Ustad Zakir Hussain at Kolkata Literary Meet 2018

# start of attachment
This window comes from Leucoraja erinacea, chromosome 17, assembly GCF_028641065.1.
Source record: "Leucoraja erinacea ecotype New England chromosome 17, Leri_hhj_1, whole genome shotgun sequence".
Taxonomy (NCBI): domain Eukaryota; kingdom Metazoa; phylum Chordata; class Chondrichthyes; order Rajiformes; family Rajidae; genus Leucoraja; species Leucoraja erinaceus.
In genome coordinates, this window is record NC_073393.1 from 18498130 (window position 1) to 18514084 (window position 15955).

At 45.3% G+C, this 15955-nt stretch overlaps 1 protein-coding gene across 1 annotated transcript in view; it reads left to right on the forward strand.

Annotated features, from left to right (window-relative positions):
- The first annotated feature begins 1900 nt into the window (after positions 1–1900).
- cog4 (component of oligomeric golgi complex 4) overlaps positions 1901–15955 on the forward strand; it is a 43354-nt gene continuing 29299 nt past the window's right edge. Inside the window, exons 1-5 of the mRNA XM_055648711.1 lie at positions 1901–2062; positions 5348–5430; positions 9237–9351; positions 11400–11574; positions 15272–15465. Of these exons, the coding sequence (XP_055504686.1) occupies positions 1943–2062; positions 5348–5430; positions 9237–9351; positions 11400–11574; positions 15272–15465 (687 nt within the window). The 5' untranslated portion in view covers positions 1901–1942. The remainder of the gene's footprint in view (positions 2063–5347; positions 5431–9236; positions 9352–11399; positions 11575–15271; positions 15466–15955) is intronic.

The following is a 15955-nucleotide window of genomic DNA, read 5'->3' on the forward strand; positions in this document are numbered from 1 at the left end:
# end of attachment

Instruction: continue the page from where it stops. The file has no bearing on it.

start zakir husain though he where I interviewed him a long time ago he said he didn't like being called a stud he does not consider himself and his dad but I'm sure we all do was that Zakir Hussain with Bikram gosh Nasreen mo nica bead and Shantanu Roy Chowdhury [Applause] before the session we will do a quick ceremony of unveiling the book that brings us all here today [Laughter] [Applause] [Applause] such other bonuses that make life worth living [Laughter] [Applause] launch the book everything [Applause] laughter totally messing with our minds Zach ug even have a straightforward conversation no too much to expect over to the panelists I'll just say a brief few words in introduction when you have two legions of music in a panel with a with one of the finest authors you have two legends and an author you get an editor free so sir so we it's it's one of those fascinating books that an editor waits for all his life and is willing to give his life for and nesrin thank you for bringing it to us and Zach it's a saga by how grateful I am that you chose to publish with us it's it's been a wonderful journey going through this book working on this book I just Vikram will do the moderating I'll just start off with one question for nesrin and that is nesrin your books previously have been primarily to do with Bollywood and in the film music and Hindi film music and people like Lata Mangeshkar and ar-rahman and Gulzar's are this has been a different journey you say that you are not a musicologist and you had no idea of the world of classical music as exactly why sort of exemplifies so what was it that drew you to him to do the book and what was the process like and then Vikram can take it over I think we're going to talk about it at length but I will say Shantanu after a while when you're working in one area you stop learning new things and you don't grow if you don't learn and so therefore the idea of learning about the world of classical music was very important that said people who I've had the privilege of working with like the Gio Gonzalez Abu Dhabi's Sava Hodari man these are all wonderful people in their own right so you never disrespect anybody's profession especially if they are indeed professional and the idea of working with Zakir was a big privilege because it was opening new doors and for that I was very excited the idea that I would learn something new because if you know it all then I don't think you can get out of bed in the morning so that's really it and I hope and I'm very happy to be here it's such a privilege to be here I've been here when we were driving along Zakia asked oh do you know the film how a bridge it was shot here and we were thinking of those wonderful songs in the film and then do Bigha Zameen and so on and to be in such a historical place with people who love books you can see it on your faces that you all are readings so I'd let Bikram take over I think thank you Namaskar first and foremost whether he likes it or not in our Indian classical music world there is this huge figure of the Guru and for me he is guru saman and he is an ID my idol my icon so if he allows which I know exactly what he's going to do but I need to do this well okay now my first question is directed to Nasreen G there are several documentaries as well as many interviews of a star's ocular scent available for viewing on the internet what do you think a book would add which these interviews wouldn't thank you for that question I still think that there is nothing like a book and I think that you have the minute you have a book you give people something to take away to keep on their shelf to keep forever it will travel to all corners of the world being libraries being the hands and in front of the eyes of people of all kinds of cultures and no matter what we say about the internet and how many millions and millions of people watching nobody quotes from the internet if you are researching about music you're not going to check the interviews of Zakir Hussain on YouTube you're going to see if there's anything written because somehow the idea that something is written makes it more real because there has been more thought and time behind it and that's why I think become a book there is nothing to compete with a book and that is why we are who we are because we have learned how to read and to write so if you take that away sort of brings brings all of that scattered information around there in one place you know if I may add something to that what a book has always done for me is that see if I watch something audio-visual then it engages my primary senses and a book leaves out the visual so I can use my imagination to actually supplement what I'm reading and that I think gives you a vision into something very deep so I was just reading the book yesterday I have mala just gave it to me a day back that's meant for mala but it already gives me so much more of a sense of you know who he is and I've known him all my life I would like to I I want to read out the last passage from the book before asking this question because I think it really is very important what was that she says Here I am one of those musicians who came at the cusp of a great change in the music world and I was carried on that wave I had the good fortune of establishing a very unhurried relationship with music and at the same time the wave took places it took me places otherwise I would have to run to keep up I was already sitting on the bus before it drove off so that is has been him all along and my question would be a stodgy it has always seemed to me that you have worn your success incredibly light very different from almost any celebrity one meets there we go that's what I mean is there a philosophy at work here you say in the book quite incredibly that you just got onto the bus and it carried you along to me that kind of undermines your immense contribution and personal effort is the philosophy something on the lines that you are a conduit not a driver in the scheme of things well if you're just talking about me first of all welcome everyone and a very happy new year and in advance a very happy Republic Day and very what should I say a very very blessed Saraswati puja wishes Saraswathi yeah kunde Hindu to sharra Hara hvala Yash wait the Padmasana the Avene am were done demand a Takara yeah Brahma Achutha Shankara probity Verde way saddam and Adah Sharma path Saraswathi bhagavati initiation aha so this is Saraswathi but we speak of Saraswathi we think about her as one of the primary characters that we relate to when it comes to our lives and living our lives but do we think of her or any other gods or goddesses as something out of us away from us they're just part of us they're inside of us so they are us in that sense who are they they are just a normal part of our lives so for me my my journey is just a normal journey I'm not doing anything extraordinary this is not so this is not a significant achievement this is just me sharing not my life or my experiences but just me being on me being a fly on the wall in a room full of some of the greatest legends that walked the path of music and so I cannot claim to be somebody who has had an immense impact on this artform and for me it's a normal thing it's an everyday routine from the very childhood it was never pushed upon me that I have to be you know taking a shower burning the incense and saying my prayers and and then sitting down to practice because you know I'm sitting in front of an altar it was never that it was always do it when you wanting play what you want to hang out with it just let it naturally become your friend so I've always felt music and art form is a friend it's somebody who I can converse with hang out with relate to and not be awestruck about and and and have differences of opinion with and enjoy having you know big arguments with and and so that's what for me it is every day is a different learning day you cannot be a master you can only be a student that's what my father said just be a good student and you'll get by just fine there's no need to try and even attempt to be a master it'll be a vain event in vain event or something like that so I just feel that if I am to learn everyday then I'm just a student so there's nothing important about me there's nothing spotlighted about me there's nothing Marquis like about me it's just about the art form it's about being able to talk about it with become high and with you or with NASA Dean G or anybody has something just normal I mean when I went when I was studying with my father and we talked about Ganesha wanderer or Shiva's duty or like Saraswathi Vandana and so on between 3:00 and 6:00 in the morning and then I went to the madrasa and recited the Quran and then crossed the street to the Saint Michel High School church and sang the hymns and went to class so within a short period of time there were these three very distinct way of lives that were part of my my routine but none of those events or people anchoring those events ever said to me that what they were saying is the most important thing that it's the only thing that is the right thing those were different days there was something normal to be able to do that it was just natural and having brought up that way it continued into my life as a musician when my father did not impose on me the incredible disciplines of wanting to be a shisha or a student it was okay do it when you feel like it when you're happy about it it's always has to be that if your learning process becomes or playing music becomes a chore becomes getting up at 5:00 in the morning to milk the cow you don't enjoy it you're not happy about it you like oh god do I have to you're in that state of mind but if it's normal and and in an everyday life that you do it when you feel like doing it when it calls you and you hear it you go to it the joy of of that connection that plug in that interaction is something that focuses you and in such a way that every minor detail of that interaction imprints itself on your mind and it remains with you for the rest of your life it's a memory that you don't have to forcibly print on your mind it naturally happens it's it's it's watching something at it just something fascinating occurs and it becomes part of your memory and so that's what it is it's something natural so I do not feel that I have achieved anything important the best is yet to come I hope and there's never going to be anything called perfection it's just the journey it's just the ride enjoy it have fun with it enjoy the sights and you know come to wherever it is going to lead you with with an awareness that when you do close your eyes you're happy that you've done it the best you could so if I were to interpret what we just heard it said in English now yeah and I have been trying to interpret this for for all my life because he this is this is who he is and this is the way he's always been this is what he's always said I think what is what what is really important is for every every artist every individual to remember that the that if what you achieve and the ego if it grows along with the achievement then you are making yourself vulnerable to non learning and I think that's what what what star G is saying here and that no I can't do it he asked me to call him soccer is that even possible how's that possible no no I didn't I didn't I didn't I was even I wasn't even tricked into it all right so I would like to I would like to get into a space which has been kind of tricky for me for all I mean all my life and I would like to ask you one more time I have asked you this earlier in private you say in the book that the table has traditionally been known as an accompanying instrument then for all of you when you read the book you'll you'll see how how he describes beautifully how that journey pans out playing with different artists imbibing etc etc but what I'd like to dwell on for a bit is something quite different in your early days did that tag as the accompanist ever make you feel limited either artistically or from the point of view of recognition it still doesn't it doesn't matter how famous I have become more I lead a group or I play solos or whatever my primary job as a tabla player is to be an accompanist that is it that is my job so whether I play a solo one day and then sit and play with young Rahul Sharma Shiv Kumar ji son he's much junior to me but my job will be to be his subordinate to help him accompany him and play with him so so for me to be in that situation it's just something very normal it's not a stigma of any kind it's not a like you said if you take it naturally and you come to terms with your functions as they are some day you feel you know you've become famous you've got a car you've got a chauffeur and the chauffeur drives you someday you say you know I'm gonna drive the chauffeur you sit in the back it's okay it does happen and you do it it's fine so either way what does the tabla player do a tabla player sits on the steering wheel of a beautiful Rolls Royce called teen doll or rhythm cycle the musician who is accompanying with sits inside with his group of people known as Ragnar body or Malkin's or so on and everything so what did the tabla player has to do his job is to drive that car complete the journey for this man who's got this beautiful idea make sure that that Ardi idea comes to fruition drive through that road avoid all the bumps and then you know speed breakers and everything provide as smooth the journey as possible through that process of unveiling and making the raga become that experience that he or she wants and bring it to the end in that manner so that's my job to be a driver or to be a jockey down and that's very clear to me so there's no reason for me to feel in any way secondary having to do that job if I may ask that there have been occasions where I have felt and I'm sure many in the audience who have heard asaji play have felt sake have we were we've felt that in certain concerts if he were in the driving seat in spite of being the accompanying artist the concert would probably have gone better so from that Sensibility do we accept that so-and-so is the driver and I must play a secondary role in spite of the fact that the concert would probably be better if I took a more aggressive role the how does that work in your head you still require a visa from the main artist you still do I mean for instance even if you're a driver the main artist is sitting in the back he can very easily say to you why don't you come and join me in the back and let the driver drive and let's have a conversation together that's fine that's fine that's okay but it's got to come from the man who's at the helm the man who's the master of the ship or the captain of the soul or whether whatever Shakespeare said I don't know he cost Shakespeare a lot so I have to sew it sew it so in any case so that spear was directed toward me well you know I mean I've heard that you know there used to be this old Butler sort of a guy at a at some viceroys home a cook / Butler and his name was Shakespeare and he used to tell stories to his his master who penned it down and and because he didn't want to say she rewrote it he says she experienced maybe it up so but a fact is as a tabla player if I'm an accompanist or if you're an accompanist it you are subject to the whim of however good or bad or basic or extravagant is of the main artist you're subjected to that and that's your job and and it doesn't matter how famous you are how handsome you are how great your kurta looks whatever but you must you must adhere to that role that you play and that's the way I feel about it and yes it could happen at times when I could say oh if I had if I was doing this it might be more fun but know that the fact is the man has or the lady has a certain idea in his or her mind how this raga Durga must expose itself as mr. patnik was talking about Durga and anyway so how Tora will expose itself I don't have that idea I can only sort of gauge and judge and hopefully in be a psychiatrist and and figure out what that person is doing and hopefully find the way around it but most importantly I must not in any way jar his train of thought his chain of thinking if I do that by being mean that may have destroyed certain ideas that this person may have had in his mind and and then they up in eventually would have become something very beautiful you you described one of these incidents early in your career when you're playing with revision cozy and you know would you like to sort of narrate that that's very pertinent to what Vikram is asking you know like where well you know little things as that great people say you learn from and it becomes you know like a landmark happening in your life I was 16 or years old and I was on tour of the south of India with Pandit Ravi Shankar ji I was playing with him and so we played Mumbai then Hyderabad then Bangalore then coaching and then Chennai I think these were the cities so I played in Mumbai with him and you know finished playing the concert and I was feeling very good about it you know I did great and so on people clapped when I played so it must have been fabulous in the dressing room and I'm waiting for the great man to say something and he didn't and then two days later we were on a flight to Hyderabad and I was sitting with him in those days there was this plane Dakota with two punk-ass you know you got in there and you sat down and the way they moved you got sick in it but anyway I don't know how the military is used it so Dakota blade and so I'm sitting next to him and he's reading his magazine he used to read a lot he would just get all these magazines and newspaper stuff and he would read it and I'm waiting for him to say something about the concept nothing we landed next concert Hyderabad I played with him again I thought boy Zaki you're doing really good with this soul happening you know you're on a roll here so that counts it's over and I'm hoping that some words of wisdom would come along blessings or wow you were great come along nothing so next day airplanes same routine nothing happened so I took it upon myself to want to get some recognition you know so I said uncle concerts okay I mean we are doing all right I mean in a sheepish manner so he just looked at me so yeah I was okay fine and then he started reading again and then I don't know some part occurred to him so he closed his book and then he looked at me and he said sake yes I go so you and I are playing a concert together right and then I said yes so he said do you remember anything that I played do you remember looking at me do you remember me looking at you any kind of expression exchanged and I thought for a moment then I realized I did not remember anything zero shunya I had no idea what had occurred in the concert all I remembered was I was great I was fantastic you know why was that I didn't quite realize it then I couldn't so I just looked at him and I and and I did not have an answer to it so he said to me so soccer as you understand yes you are accompanying but we are having a conversation correct I said yes did you ever look at me did you ever look into my eyes and see what it is that I wanted you to do any nod any expression from me that would give you a clue as to what's coming next what should happen and I hadn't I was too busy sitting like this than sort of Ishaan Koji and I'm sitting like they said I'm playing to the audience not worried about this chap over here you know he's gonna do what he's gonna do I'm gonna do my you know stuff and and and that's what I did and and and so that's how it was and suddenly I you know a light just went on window opened up and I said you know he's right I mean I have no clue what I've done with him I have no idea what occurred in the last two concerts and I don't even know what color kurta he was wearing the night before that's how involved I was with my own world in my own stuff in my own that I just was going to display that and that was what was important I was not being an accompanist so he said let's converse look at me every now and then let's kind of connect with each other eye to eye and it was from that day on the next concert that instead of sitting facing the audience I turned sideways so that I could watch him and since then at the age of 16 now I'm 66 years old that's all I do and a lot of audiences over on this side they complain we can't see you so I every now and then go like this see I can play with my elbow up but anyway but it's important and and what it has done is it's given me an insight into the psyche of the musician that I am playing with it allows me to observe and absorb it allows me to analyze to assimilate all that information and be able to be part of the conversation another story I must tell you Hollywood an aspiring young actor his new film just came out a new film and in those days the routine was that MGM or Warner Bros or wherever the great CEOs house would be a party and after the party the film would be screened for all the all the dignitaries who were there so the film was screened and and this young actor is being congratulated by people oh well done well done Oscar material etc etc etc in the meantime there's one guy one legend just sitting on a chair in the corner not saying anything not looking or whatever just sitting there and this actor is like waiting for this legend to give him some recognition just like I was with Larry Csonka gee but nothing came about so the actor finally mustered up enough courage and walked over to the legend and said mr. Chaplin what do you think of my work in this film so mr. Chaplin looked at the sector and said son don't wait for your turn to speak learn to listen this is a very important thing that you must be a part of in the conversation you must learn to listen that is one of the problems that we are having in our world these days in every area of our social world we don't listen we must learn to listen the young actor was David Niven and the legend of course was Charlie Chaplin who made silent films silent films but even in those silent films you could see him listening to this other character and reacting to him and so that's very important when you're musicians sitting together you must interact you must converse and so my job at that point whether I'm an accompanist or a co-conspirator that will be decided by the main guy who I'm playing with and as the job dictates I once played with subtly it were concept agreed sorrowed maestro one hour after he did his a lob we played a gut a composition believe me it was one of the best concept that I was ever a part of but I never played any solo pattern at all I just played taker for one hour I played taker he just played the concept and it was the most sublime experience that I ever had not I mean I was being part of the conversation that's what was required and that's what fitted beautifully into it and that's it that's what our life is all were what we must converse we must interact and we must do whatever little or whatever most that is required of us to be able to complete the interaction of that time whatever that time is how beautifully that was spoken I think that kind of actually puts in perspective both the first and the second questions because that's where he's coming from as a human being and that's where the music goes as well and that's why it's so sublime and this for me it's it's it's of course the Italian happening right here but for all of you who are fans and so many tabla player is also there I can see who you know you know how to go about it now the next question is for Nasir Eng so you have done conversation books eighteen of them in all on people like Javed Saab Javed Akhtar G la da GE goons Arzo ahem on and so on and so forth what is the difference between a conversation book on on if one may say populist personality ism from the popular film medium and a conversation book with a with a classical musician what would you feel is how do you need to change gear to be in that space are you saying classical is not popular that's that that's what she's asking not as popular I think I beg to differ I think he is he is made it as popular yes we're talking about two different worlds despite of being accompanist we're talking about two different worlds because that world is also valid so that's something else but to pick up on what exactly has just said I think the heart of a conversation book which this is which Shanta really encouraged me to do is to listen and when you actually talk to people and this happens over many years the remin book took three years of stopping and starting lethargy was two years when he there a man was a year and a half Jacques Saab was about two years so basically it takes time and what are you doing that time you are actually listening to their story but when you go as I don't know how many of you are writers and journalists and they must be many because this is a book festival and basically when you go with a list of questions you should go away having not asked half of them simply because that means you haven't listened you're just jumping to the next thing and you're jumping to what you want rather than what's coming to at you you have to take what's coming at you and understand how are you going to surprise your subject with something else now these are people whether it is rocky sabor Java sabor Lata Gio anyone Ramon they have been giving interviews for years and years and endlessly the same question what has inspired you Vikram to do the work you're doing now so this is the most boring question you can ask anybody you know it's like saying what inspired you to make the omelet this morning it's it means nothing so exactly yes so you have to find a way of inquiring why should you waste time talking to you number one number two what have you got to say that's different and how do you become visible and invisible you are visible because you want this book to happen and you're invisible because you're listening and the more they trust you the more they'll tell you and how do you they trust you is you somehow ask them something they hopefully haven't heard before and there's always a new question it's like a new concert you not every concerts the same so the combination between people the conversations that happen between people bring out something new and for example in this book I don't know if there are any questions that Zakia Saab hasn't heard before but one point he did stop and listen very carefully and think about it and gave me an answer and it's when I asked him that his father had been teaching him from day zero when he was three or four years old asked him what was the thing that Alaric Aggie taught you that was the most essential man's a Kasab paused for a long time thought about it which really helped and surprised me and pleased me because it meant he gave it thought and then he said how do you get to the some you must not just be meandering along and then arrive there so basically I had thought I'd be a very complex answer coming up and then it was the simplest answer that's a metaphor as well it's a metaphor but it's a metaphor life and sometimes you actually realize that a book is like that you start somewhere a conversation and where will it lead but you have to know where its leading you have to steer it so your responsibility is to steer it now you had asked about the difference brings us back to rolls-royce yes it's the difference between the very popular classical music is the gem of India there is nothing to touch it nothing there is nothing so when you are dealing with classical music whether you're listening to it or you've got a record of it or you hear it in a Satechi three film like john sagar you are in a dream world but the fact of the matter is the dream world is also invaded by I hate the word but Bollywood music but you have to go for the best I have been very lucky really Zakir salmon you included I've been arrogant in one things I always wanted to do these conversation books with history-makers somebody who comes into their field whose changes it that person interests me so there's no doubt Jared sobbing salim-javed shirley and devar and his poetry change everything was a sub did the same Ramon did the same lethargy of course for 70 years she's been doing the same and Sachi Saab does the same so when you have someone who is a history maker you've got history then what does that happen our book follows so that's what I'd like to just just carrying forward from there why is it that you prefer to do it in the form of a conversation and not in your own words in the third person or there are so many ways of writing a book so in a conversation I would think you do not have the opportunity to add anything of your own interpretation onto the canvas so how how do you feel that the conversation helps what you're looking for to be honest I hope I'm recording some kind of history so when we all not here this book will be here so it's this business you were hit it on the nail on the head rather it's between being visible and invisible you're going to be visible in the future beyond you and that all connects up with what was that he was just saying actually that beautifully connects I am taking off from from the classical music popularity statement that was very popular I would like to ask you do you think you really think Indian classical music is popular is as popular as any popular form or should it be as popular as any other popular form like Bollywood well then this is a you know are two-sided answer first of all Indian classical music I actually in my view is more popular than any form of music in India now this is a big statement I may you may say well why I mean we don't go to seeing in classical music in stadiums and the movies are not etc etc and you know Sonu Nigam Shankar Mahadevan vishal-shekhar whoever it is that's famous Shahrukh Khan delicious yeah but first of all just imagine this you're talking about an art form which is a chamber music art form it's an art form which is best enjoyed and experienced in a small bed Huk that's where it really blossoms okay that's where it really thrives it becomes something of incredible and wondrous value dis musik so if you keep that in mind and you talk about mass form of entertainment ages films and whatever the film audiences has grown from the 1930s 40s etc popular music say by about 200% a 2000 people going to see a Filmfare Award ceremony in Shahrukh Khan and all has now become like a 200000 people or something like that okay now Indian classical music where 40 or 50 people sat in a room you can now get 10 20 30 thousand people in a festival to come and see Indian classical music that's not hundred or 200 percent that's way more than that so keep that in mind now there are purists among Indian classical music or Indian classical musicians who compare popularity to the kind of visibility and coverage that Bollywood has why don't we have that kind of coverage that's vanity that's ego that's forgetting what your music is about that's forgetting what you represent and the intimacy of what you represent you forget that and you want it to become a stadium form of music you want to play music on a stage but people projected on a screen for 10,000 people back there who have no clue what's going on to start with that's like a half a second behind anyway so you hit your da it's over it happens there people clap and so it's like why are they behind me you want them to clap with you but they are like behind you it's it's it that will happen so it's that is not what you mean classical music is but keeping the balance in mind it is definitely the most popular form of music over the last 60 years then ever be so that's one thing to consider secondly the bench strength of Indian music the bench strength of Indian music is amazing this is just unbelievable and it has longevity when I say that I'm not the best tabla player in the world that's me not the best tabla player in the world there's the 1520 really really fine table players who are just as good as I am if not better on their day you know this guy is a fabulous tabla player really really fine tabla player that's really I want to talk about him and I was talking about his table of course you have to wait for next but and when you talk about instrumentalists Indian classical music there's a ton of them who are playing incredibly well today's Indian classical musician is a well-rounded musician a musician who grew up parallely learning Indian classical tradition and world traditions so he's equally you know comfortable in any genre of music that's not something that I had the advantage of when I was learning I only had Indian music in those days you couldn't get LPS or EPS or something there was only radio Binaca geet mala is all that was and so on and and we didn't have any exposure to anything else but musicians of today young musicians like who could have imagined tabla player can be a composer the black player can be an act the black layer can do ad films I mean double up layer a secondary supposed citizen an accompanist but have that kind of an exposure so Indian classical music on all counts on every shelf is definitely a much more successful form of music in terms of its future in terms of its presence and its past being preserved and nurtured it's there so that's what I have to say about the popularity of this music I have a I have this little image in my head of what popular music and classical music is in if I were to compare it to a painting where popular music is always going to be the holding which is huge and which is 70 mm and then classical music is is the little Hossein you have in your house and you keep that as a treasure so that's that's for me where it's coming from this one last word is that basically wire conversation because you asked about that and I didn't answer it properly it is because it is a Kasab's voice now you can take it into your own words and change it and do whatever but you don't get his voice so the conversation really is how he saw it and that is why he's taking this form we have time just for one more question and there are there's tons of stuff I would love to ask him it's like a lifetime of questioning but okay he's taking it away from me now what I would what I would like to I it's still there this is for table players in general but for those who love table it's a very interesting thing to look at many many table players I have actually had conversations with quite a few who said that the table is a limited instrument because you all you only have rhythm yeah exactly you only have rhythm and you do not have melody the first time I heard melody exact notes of the raga coming out of the buyer was from him at a very young age and it blew my mind away I think it opened an entirely new Vista of what the possibilities of the instrument were I just like to ask you this then through this through the buyer hitting the melodic notes the table becomes a melodic as well as a rhythmic instrument I'm not talking about the metaphoric melody but it's the actual hitting of the notes where did you and how did you come to do that because I've never heard that before I have never heard it done by anybody after with such perfection first of all I can't take credit for it at all I have to say hard stories I'm going to tell you I saw Dolly concept the bean car the bean player playing a lot and Oh start the nizam Dean has herbs father sitting on stage the table maestro with him and he was a very edgy tabla player he just couldn't sit still so I mean as I said early cause I was playing bean and he's playing his a lab and then suddenly hear somebody talking but he can't see anybody and he continues at the Cubs father so after a while he just you know suddenly focused on on gossip and right now I don't know my old age short-term memory issues and he noticed that the concept was actually imitating the notes on the bio yeah because he just couldn't sit still he was a very nervous type of a fellow so he just kept doing that so that's the story I had heard and then one day I heard a recording off you won't believe it a Bollywood film called Pakeezah long it was a little morbid yeah but it wasn't a song it was an instrumental a title music okay in that race huh sobs I mean daruwala shivkumar Sharma ji hariprasad chaurasia G Romney Ryan G they are all playing great masters playing and there's a table playing and then there's a there's a jolla moment and the table is playing and the buyer is actually somehow imitating the notes of the chala being played toki allah by by the instrumentalist and it was Nizam within huzzah okay it'll come to me but azim Kasim azim so Nizam Bodine has up and that's I tied the story together because his father a team concept story I had heard and then I heard Nizam didn't exactly win Nizam Adem Qasim was one of the finest wo ever wore aggravation you haven't heard about really you haven't even heard of him right it's who was just an amazing tabla player and we all were taken and him accompanying gazelles and to Murray's and the Audra's and vocal music and instrumental he has recordings with with who start will I transom are in the late 50s early 60s who you won't believed it will ask ourselves playing more hip and eager to pain and enlarge here together that that's an old to Mary that would need no shots up gave in the film Villa concepts playing it as a modem hassabis accompanying him and then he plays lucky and it is to die for it's just amazing but anyway that's where I first had confirmation that that's happening then going to the Western world I saw Armando Peraza an afro-cuban conga player he used to play with Carlos Santana in 1972-73 and we played a concert opening to Carlos Santana at the end of the set Armando Peraza the conga player takes a solo he has five congas and now he's taking a driven solo but suddenly he's playing melodies on his left hand on the tomba and the conga he's playing melody and on his right hand in the Quinto he's doing a solo and switching back and forth and it was a it was a revelation to hear melodies being played on the drone I saw Max Roach the jazz drummer playing drums and then all his thump floor toms hi toms all tuned and then playing and even the cymbals the way he was hitting him they all had textures and tones separately melodies were happening and and and then I suddenly realized he is table which you can tune to a pitch the saw of the instrumentalists so you already have a tone I saw there and then the buyer even though you don't tune it now I've heard that it's possible to play pitches on it and to be able to make that happen in today's world is much easier because now you've got the sound guy who's your friend who can raise the base level and the mid levels and give it the Chris penis so that you can hear the attack and the pitches and all very clearly without much effort so that's where it all started for me it wasn't me I just thought about just taking all this information and all these inspiration and and advice from two musicians one was a fellow called George Harrison he was a you know like a talented get rock musician and one was another fellow called John McLaughlin and a child at Allen Ted guitar player I asked the same questions to both of them at different times I said to George Harrison you've studied sitar with Ravi Shankar why aren't you playing sitar in concert and he said Zaki I don't want to insult the teachings of my guru by playing bad sitar on stage I'm not a great sitar player I haven't learned it that much but I can take all that music and transpose it on my instrument the guitar which I am good at and pay homage imbibe it include it it just will make me a musician with a more point of views a better panoramic you know understanding of what music is all about universally speaking same thing I asked Sean McLaughlin John McLoughlin was studying veena and I asked him why aren't you playing the veena on stage I mean you be playing together bring the beam on and he said you know I don't want to you know in any way insult the memory of my guru by playing veena I'm not a good veena player but I've got all that information right here on the guitar and I am able to pay homage and pray to them through this I realize why not I can take the congas I can take the drums I can take the doumbek I can take the chamber bongos anything and printed on the table and in table is such a versatile instrument anyway the technique is such that you can play any riff any pattern from any drum in the world onto it so just let's do that and and and that's what's happening and that's what opened my eyes to being able to look at my repertoire my traditional repertoire and see if these colors will anyway brighten them up or bring out a different shade into it and that's what it is well Shantanu a thank you to you for actually being instrumental in commissioning this book no I must think nothing G for you know relentlessly following me until nice you know it all worked out and shot and shoe Montreux also must not forget as a kiss abs wife Antonia and who made oh really all of this happen and just all of you and thank you brick him and for me from somebody who I knew as a two-year-old who saw me grow up somebody who a very important juncture in my life gave me a piece of advice which really changed my life and now to be sitting here with him on the same so far it you know in our classical music world it doesn't work like this in our head it's always like he's there and I'm here and I I'll tell you what when you put me there and you are here you're taking the privilege of me being close to you away keep that in mind why are you separating me from me why are you sending me away that's not what and by the way he hasn't told you I baby sad him when he was young are you baby sad he watched him call his father and mother said watch him he bought me my first comic book okay so we have ten minutes for questions from the audience and please relevant ones and we have a lady who's with the raised hand can we have a microphone there you don't brilliant please don't you good evening my question is dressed to start the Sachsenhausen saw and it's turned up oh yes Sam stop my question is to you sir yes Salam aleikum walekum Salam my question is that you have told innumerable stories through your table be it compassion be love be would it be etre harmonizing yes it's all be hungry yes we would like to know like what would you take back with you from this our city of joy today the city of joy has been one of the most important cities in my life I was here as a 5 year 6 years old living on Hindustan road parallel to Rashmi Hari Avenue as a young kid then I used to just hang out there and play cricket and all that and everything on the street there there was a man called mr. PK das he has a jewelry store and he was a dear friend of my father's and in those days the music conferences would take place for months on and all the musicians from all over the country would come and live in Kolkata and play in various places 3-4 times a day and I remember being here at that time and would go around with in a car with people like beams and yoshiji my father Epogen gonca Nikhil benarjee all sitting together in a car playing a concert in Gupta para and running to maja jetty southern to play another concert on the way stopping at the dhaba to have dal tadka and and and and running over and playing I still remember those the music concerts alone was over so fantastic and this is this was the seat of art of culture this is the land of taku this is a land of nazareth this is you know where the theatre emerged found its footing and inspired the rest of India to be able to look at culture without fences and and so this is something that I have learned a lot about from Bengal and and thank God for Bengal thank God for all the aware and and culturally minded people like Yan Babu and Nala Babu and so on and everybody who made it possible for music to thrive here to to live here and and blossom the lady in black here do we have a microphone all right you the black yeah in the black okay that's all right that's all right I'm a student of university and I'm a big table aficionado so I would like to ask you you have been playing for a long long time so how is your playing style changed over the years and the second question is if not a tabla player which proficient would have gone for its two table players here we who are you asking this question so your question is how what see again how the style I answered that question earlier when I said about Armando Peraza and you know I've talked about him you know taking an assimilating information from JMA and congas and drums and doumbek and whatnot and everything and transposing it on our instrument you have to realize tabla is one of the youngest instrument entry into the indian classical fold it's not a thousand years old or something it's only a couple of hundred years old really so it's still finding its way most of the repertoire that table is is is performing comes from for college and and it's still there is repertoire there which we haven't deciphered enough to be able to transpose it onto the table LA and and lot of the material that was originally written for table isn't teenth on 16 beats and then we take it and mutate it and move it around to be played in other rhythm cycles as well because other rhythm cycles have a little limited repertoire available to us so it's still being developed and it's still being you know experimented with so that's an advantage that table players have that you know it's a new instrument and it will find its footing like santoor or you know that it will actually become something much more substantial could I could I add to his to the answer yes I have seen you over the years add many syllables or if I may say sounds to the to the instrument I mean if I if I hear you from the 70s and then we go to the 80s we hear new syllables which which you were introducing through a process of discovery I guess and that today is like immense because every concert there is a new sound a new syllable which i think is one of the most amazing things in that journey you wouldn't even imagine that that sound was possible in the repertoire of the table but then next time you go to his concert you see there's a new one and then you come back and you're like how did that happen it's so that has been incredible with asaji that's true for any table players i have to say that the discovery like Nizamuddin conserve and nazim conserve and you know so i have to tell you when i was talking about like say sometimes i play table and I say shank conch shell okay there was a Bollywood tabla player in the 1960s and in one of those variety programs I heard him play a table solo and and he said I'm going to now imitate for you the sound of the shank okay his name was Kamal Kahn tabla Blair just a regular tabla player playing in the Bollywood film industry and he did this interesting way of hitting the table then these table players were thinking about it just think about the way the table is being played in Indian film industry Radha canto was one of the great table players of Bengal film industry you must have heard those songs of solid Chaudhary ji bhagavati madhumathi Oh such navaja Bihari you know the tabla is so beautifully played at the tone and the projection those are things that other the great masters of yesteryear had no clue about and so the table players of today found a way to be able to figure out how best to project the sound of the instrument how to play into a microphone what tones of the table work better for the microphone I was doing a recording for Raj Kapoor subs satyam shivam sundaram so there was seen there and I had to play this fast in tal Jala type of rhythm just me table and I started playing it and then they said cut cut cut cut cut so I don't know what happened then there was some discussion ok start again 1 2 3 4 did you again cut cut cut and then some discussion and then Raj Kapoor Saab said betas are here I said yes uncle he said water too Chucky why are you not available Chucky it sounds like you're hitting a piece of wood in the recording it's not sounding very good so abstain from it and to something else a lesson from an actor to a tabla player it's is you never know where you are going to learn stuff from and and how you can use that so this is something that's happening that's the chap key we die for but anyway we have to we have to call it an evening because we have instructions from there but thank you so much for being such a wonderful audience and a huge thank you to start zakir husain for doing this in the city of joy and to Nasreen money Kabir ji for coming up with this book and gracing at the occasion and to Shantanu for having helped in bringing it out I will be available at the authors lounge to sign copies please get your copy sign